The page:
Those of you who have participated in the Menu for Future or Hungry for Change discussion courses offered by Northwest Earth Institute have likely been following the Farm Bill, which sets policies for hundreds of programs, including farm subsidies and food stamps. The Senate on Tuesday passed the long-awaited Farm Bill, ending two years of stalled negotiations and clearing what is expected to be the last hurdle for the nearly $1 trillion spending measure. The bill was passed with strong bipartisan support, 68 to 32. The legislation now heads to the desk of President Obama, who is expected to sign it. The nearly 1,000-page bill reauthorizes hundreds of programs for agriculture, dairy production, conservation, nutrition and international food aid. Below is an excerpt from the New York Times coverage from earlier this week. For the full article, click here.
No one was happier than Danny Murphy, a Mississippi soybean farmer with 1,500 acres, when the Senate on Tuesday passed a farm bill that expanded crop insurance and other benefits for agribusiness. “It’s a relief,” Mr. Murphy said. Few were as unhappy as Sheena Wright, the president of the United Way in New York, who expects to see a surge of hungry people seeking help because the bill cuts $8 billion in food stamps over a decade. “You are going to have to make a decision on what you are going to do, buy food or pay rent,” Ms. Wright said.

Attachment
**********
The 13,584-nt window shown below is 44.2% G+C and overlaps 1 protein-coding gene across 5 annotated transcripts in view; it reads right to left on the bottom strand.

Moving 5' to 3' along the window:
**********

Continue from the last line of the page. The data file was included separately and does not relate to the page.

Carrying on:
The long-stalled farm bill, which represents nearly $1 trillion in spending over the next 10 years and passed on a rare bipartisan vote, 68 to 32, produced clear winners and losers. Over all, farmers fared far better than the poor. The nearly 1,000-page bill, which President Obama is to sign at Michigan State University on Friday, among other things expanded crop insurance for farmers by $7 billion over a decade and created new subsidies for rice and peanut growers that would kick in when prices drop. But anti-hunger advocates said the bill would harm 850,000 American households, about 1.7 million people spread across 15 states, which would lose an average of $90 per month in benefits because of the cuts in the food stamp program…
For more on the issue, click here.